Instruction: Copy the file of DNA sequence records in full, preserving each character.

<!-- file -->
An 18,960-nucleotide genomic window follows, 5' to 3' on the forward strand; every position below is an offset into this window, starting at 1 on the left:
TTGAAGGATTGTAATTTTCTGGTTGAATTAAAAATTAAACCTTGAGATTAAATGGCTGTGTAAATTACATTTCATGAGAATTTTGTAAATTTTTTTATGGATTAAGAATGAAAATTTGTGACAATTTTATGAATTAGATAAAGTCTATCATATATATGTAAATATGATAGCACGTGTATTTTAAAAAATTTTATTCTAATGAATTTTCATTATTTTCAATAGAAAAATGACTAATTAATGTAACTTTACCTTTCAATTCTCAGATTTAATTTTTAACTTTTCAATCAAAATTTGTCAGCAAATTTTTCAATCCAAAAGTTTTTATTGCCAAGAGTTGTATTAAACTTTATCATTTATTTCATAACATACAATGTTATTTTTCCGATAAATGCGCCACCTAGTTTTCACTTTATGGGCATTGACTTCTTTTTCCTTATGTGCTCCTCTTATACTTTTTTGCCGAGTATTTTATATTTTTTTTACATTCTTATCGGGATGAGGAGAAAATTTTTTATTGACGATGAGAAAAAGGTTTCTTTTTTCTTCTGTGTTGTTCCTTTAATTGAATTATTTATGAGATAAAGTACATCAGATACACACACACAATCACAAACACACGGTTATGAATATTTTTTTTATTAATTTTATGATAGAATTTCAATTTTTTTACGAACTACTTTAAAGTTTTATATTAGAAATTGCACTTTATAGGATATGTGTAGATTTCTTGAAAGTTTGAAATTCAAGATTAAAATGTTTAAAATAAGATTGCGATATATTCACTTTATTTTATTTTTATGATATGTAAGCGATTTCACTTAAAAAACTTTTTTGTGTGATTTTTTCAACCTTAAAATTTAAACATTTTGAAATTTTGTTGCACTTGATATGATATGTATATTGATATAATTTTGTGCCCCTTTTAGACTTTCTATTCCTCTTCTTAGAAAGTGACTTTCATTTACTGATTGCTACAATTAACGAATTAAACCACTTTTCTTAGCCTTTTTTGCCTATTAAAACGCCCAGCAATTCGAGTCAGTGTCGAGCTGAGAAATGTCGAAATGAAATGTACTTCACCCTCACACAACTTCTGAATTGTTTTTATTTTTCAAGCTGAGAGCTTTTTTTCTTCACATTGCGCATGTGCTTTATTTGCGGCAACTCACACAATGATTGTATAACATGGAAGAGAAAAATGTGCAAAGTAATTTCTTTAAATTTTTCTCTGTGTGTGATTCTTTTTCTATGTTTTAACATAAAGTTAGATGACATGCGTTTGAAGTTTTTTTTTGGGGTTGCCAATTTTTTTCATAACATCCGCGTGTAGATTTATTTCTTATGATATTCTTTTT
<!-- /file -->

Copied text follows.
An 18,960-nucleotide genomic window follows, 5' to 3' on the forward strand; every position below is an offset into this window, starting at 1 on the left:
TTGAAGGATTGTAATTTTCTGGTTGAATTAAAAATTAAACCTTGAGATTAAATGGCTGTGTAAATTACATTTCATGAGAATTTTGTAAATTTTTTTATGGATTAAGAATGAAAATTTGTGACAATTTTATGAATTAGATAAAGTCTATCATATATATGTAAATATGATAGCACGTGTATTTTAAAAAATTTTATTCTAATGAATTTTCATTATTTTCAATAGAAAAATGACTAATTAATGTAACTTTACCTTTCAATTCTCAGATTTAATTTTTAACTTTTCAATCAAAATTTGTCAGCAAATTTTTCAATCCAAAAGTTTTTATTGCCAAGAGTTGTATTAAACTTTATCATTTATTTCATAACATACAATGTTATTTTTCCGATAAATGCGCCACCTAGTTTTCACTTTATGGGCATTGACTTCTTTTTCCTTATGTGCTCCTCTTATACTTTTTTGCCGAGTATTTTATATTTTTTTTACATTCTTATCGGGATGAGGAGAAAATTTTTTATTGACGATGAGAAAAAGGTTTCTTTTTTCTTCTGTGTTGTTCCTTTAATTGAATTATTTATGAGATAAAGTACATCAGATACACACACACAATCACAAACACACGGTTATGAATATTTTTTTTATTAATTTTATGATAGAATTTCAATTTTTTTACGAACTACTTTAAAGTTTTATATTAGAAATTGCACTTTATAGGATATGTGTAGATTTCTTGAAAGTTTGAAATTCAAGATTAAAATGTTTAAAATAAGATTGCGATATATTCACTTTATTTTATTTTTATGATATGTAAGCGATTTCACTTAAAAAACTTTTTTGTGTGATTTTTTCAACCTTAAAATTTAAACATTTTGAAATTTTGTTGCACTTGATATGATATGTATATTGATATAATTTTGTGCCCCTTTTAGACTTTCTATTCCTCTTCTTAGAAAGTGACTTTCATTTACTGATTGCTACAATTAACGAATTAAACCACTTTTCTTAGCCTTTTTTGCCTATTAAAACGCCCAGCAATTCGAGTCAGTGTCGAGCTGAGAAATGTCGAAATGAAATGTACTTCACCCTCACACAACTTCTGAATTGTTTTTATTTTTCAAGCTGAGAGCTTTTTTTCTTCACATTGCGCATGTGCTTTATTTGCGGCAACTCACACAATGATTGTATAACATGGAAGAGAAAAATGTGCAAAGTAATTTCTTTAAATTTTTCTCTGTGTGTGATTCTTTTTCTATGTTTTAACATAAAGTTAGATGACATGCGTTTGAAGTTTTTTTTTGGGGTTGCCAATTTTTTTCATAACATCCGCGTGTAGATTTATTTCTTATGATATTCTTTTT